European Politics and Institutions

Balkans Forum


Macedonia or the former Yugoslav Republic of Macedonia? - Time to solve the name game

20 December 2011


Busting “the myths that dominate the debate” is essential if the impasse in FYROM’s NATO and EU accession bids is to be broken, said Nikola Poposki, foreign minister of the Former Yugoslav Republic of Macedonia (FYROM).

“At the source of all the troubles is the notion that Macedonia represents a threat to Greece’s security and territorial integrity. This has led to blockages and obstructions,” Poposki argued.

Insisting that FRYOM poses “no rational threat” to Greece, Poposki said “our military capability is Greek and the only invasion we envisage is that of holidaymakers in both directions in July and August. So let’s bust that myth”.

“Macedonia fulfils all the requirements of being an independent country. The blockages are an immense frustration for us,” he said.

 “Deciding to freeze our EU accession negotiations over the name dispute is illogical and without precedent,” Poposki declared. He pointed out that Croatia had already concluded EU membership negotiations, and therefore was not isolated by the international community despite having bilateral disputes of its own.

“We want bilateral disputes to be dealt with as part of the EU accession process,” the foreign minister stated.

He argued that “there is no logical reason why the name dispute should hold up our EU accession process”. “On the contrary, dialogue would increase transparency, create positive incentives and boost enthusiasm,” he claimed.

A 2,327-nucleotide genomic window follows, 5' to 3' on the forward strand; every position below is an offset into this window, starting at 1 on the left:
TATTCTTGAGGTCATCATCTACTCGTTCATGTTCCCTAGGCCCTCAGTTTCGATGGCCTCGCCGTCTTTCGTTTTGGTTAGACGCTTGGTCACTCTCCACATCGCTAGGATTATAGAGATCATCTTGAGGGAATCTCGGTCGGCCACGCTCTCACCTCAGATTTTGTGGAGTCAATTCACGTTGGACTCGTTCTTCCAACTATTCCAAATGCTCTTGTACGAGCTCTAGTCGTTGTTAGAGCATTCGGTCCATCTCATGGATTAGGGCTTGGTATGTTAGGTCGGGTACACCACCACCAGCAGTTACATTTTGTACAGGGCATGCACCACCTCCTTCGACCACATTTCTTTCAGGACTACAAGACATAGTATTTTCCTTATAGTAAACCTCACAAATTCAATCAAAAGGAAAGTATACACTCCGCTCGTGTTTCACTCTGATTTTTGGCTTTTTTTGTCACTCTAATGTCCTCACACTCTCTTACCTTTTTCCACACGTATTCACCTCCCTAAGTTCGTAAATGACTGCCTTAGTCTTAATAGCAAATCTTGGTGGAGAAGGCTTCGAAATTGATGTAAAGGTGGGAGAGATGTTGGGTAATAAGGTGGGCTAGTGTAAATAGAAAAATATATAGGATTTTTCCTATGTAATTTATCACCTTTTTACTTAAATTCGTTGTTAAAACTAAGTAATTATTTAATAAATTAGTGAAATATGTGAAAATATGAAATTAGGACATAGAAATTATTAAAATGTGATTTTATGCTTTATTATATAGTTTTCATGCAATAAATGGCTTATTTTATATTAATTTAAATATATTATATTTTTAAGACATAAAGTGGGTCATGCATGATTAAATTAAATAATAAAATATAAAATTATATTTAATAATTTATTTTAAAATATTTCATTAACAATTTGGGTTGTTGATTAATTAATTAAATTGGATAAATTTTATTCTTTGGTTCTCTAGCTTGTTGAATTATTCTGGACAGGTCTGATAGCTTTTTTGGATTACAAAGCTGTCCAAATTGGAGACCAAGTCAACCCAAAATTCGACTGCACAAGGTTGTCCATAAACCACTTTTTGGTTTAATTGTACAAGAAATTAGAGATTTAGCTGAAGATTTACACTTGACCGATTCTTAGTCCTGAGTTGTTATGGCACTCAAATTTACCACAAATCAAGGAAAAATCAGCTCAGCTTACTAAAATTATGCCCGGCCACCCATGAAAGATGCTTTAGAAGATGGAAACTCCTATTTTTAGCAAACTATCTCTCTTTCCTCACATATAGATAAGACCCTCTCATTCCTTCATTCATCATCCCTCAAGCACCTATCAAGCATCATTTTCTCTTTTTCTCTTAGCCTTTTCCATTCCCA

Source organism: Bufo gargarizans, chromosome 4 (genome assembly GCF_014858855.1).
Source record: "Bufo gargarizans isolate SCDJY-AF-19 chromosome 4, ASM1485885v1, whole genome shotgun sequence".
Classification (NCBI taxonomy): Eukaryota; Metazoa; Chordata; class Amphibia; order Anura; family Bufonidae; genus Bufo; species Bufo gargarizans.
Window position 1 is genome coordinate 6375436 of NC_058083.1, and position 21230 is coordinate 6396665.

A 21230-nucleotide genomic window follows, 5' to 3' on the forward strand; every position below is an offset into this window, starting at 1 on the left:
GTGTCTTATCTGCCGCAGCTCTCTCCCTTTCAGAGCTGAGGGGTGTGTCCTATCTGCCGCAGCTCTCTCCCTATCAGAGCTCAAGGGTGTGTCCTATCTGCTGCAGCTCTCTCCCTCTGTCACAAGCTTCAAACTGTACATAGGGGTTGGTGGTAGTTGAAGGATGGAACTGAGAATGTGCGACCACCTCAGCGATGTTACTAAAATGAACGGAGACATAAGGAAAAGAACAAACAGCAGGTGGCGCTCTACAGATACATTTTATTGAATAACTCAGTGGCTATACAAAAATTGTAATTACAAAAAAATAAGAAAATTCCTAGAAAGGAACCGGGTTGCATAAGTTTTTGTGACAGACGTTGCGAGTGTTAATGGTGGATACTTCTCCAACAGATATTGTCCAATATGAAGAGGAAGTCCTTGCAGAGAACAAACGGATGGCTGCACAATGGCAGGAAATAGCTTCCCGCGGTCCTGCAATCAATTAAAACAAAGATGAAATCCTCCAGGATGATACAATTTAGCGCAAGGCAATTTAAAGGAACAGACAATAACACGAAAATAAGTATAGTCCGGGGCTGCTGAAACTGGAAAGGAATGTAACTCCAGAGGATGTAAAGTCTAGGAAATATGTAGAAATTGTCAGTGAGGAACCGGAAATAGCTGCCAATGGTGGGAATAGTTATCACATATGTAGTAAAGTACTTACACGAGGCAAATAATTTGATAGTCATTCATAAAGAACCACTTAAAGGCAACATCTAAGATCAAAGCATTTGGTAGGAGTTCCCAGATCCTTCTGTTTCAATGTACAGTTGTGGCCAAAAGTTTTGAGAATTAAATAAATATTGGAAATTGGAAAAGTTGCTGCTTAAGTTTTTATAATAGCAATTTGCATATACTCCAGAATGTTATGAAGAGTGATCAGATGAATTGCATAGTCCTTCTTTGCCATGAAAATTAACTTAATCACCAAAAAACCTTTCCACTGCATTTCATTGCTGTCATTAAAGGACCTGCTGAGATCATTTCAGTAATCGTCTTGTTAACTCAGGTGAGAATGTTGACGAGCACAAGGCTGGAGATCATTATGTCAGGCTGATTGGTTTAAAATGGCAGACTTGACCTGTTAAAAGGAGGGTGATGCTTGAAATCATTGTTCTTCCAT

Another myth Poposki was keen to bust was the belief that “avoiding difficult issues makes them disappear”. “We all put difficult files in our to-do trays. But the uncertainty of the outcome in the long term should never be a reason to put things aside,” he said.

“Let’s get up and running, and then address the challenges,” he urged, warning that “avoiding uncomfortable issues doesn’t allow for progress: on the contrary, the stakes increase and things get more difficult”.

At present FYROM and Greece tend to put one another down, which creates frustrations and doesn’t create a positive atmosphere, the foreign minister lamented.

 “We all aspire to join the international family. Let’s deal with common assets and common ground,” the foreign minister said, declaring: “If I were a Greek decision-maker, nothing would comfort me more than being surrounded only by NATO members. What could be more comfortable than that?”

 “We need to deal with realities, not myths, because after 10 years we’re no closer to a solution,” Poposki said. “What about doing a cost-benefit analysis of Macedonia’s NATO and EU accession? I can’t see any costs, but the benefits for all are huge,” he added.

He concluded by calling for “a change of mentality”. “Stop taking things out of the box that make us uncomfortable. Instead let’s try to move forward in a new spirit,” he urged. 

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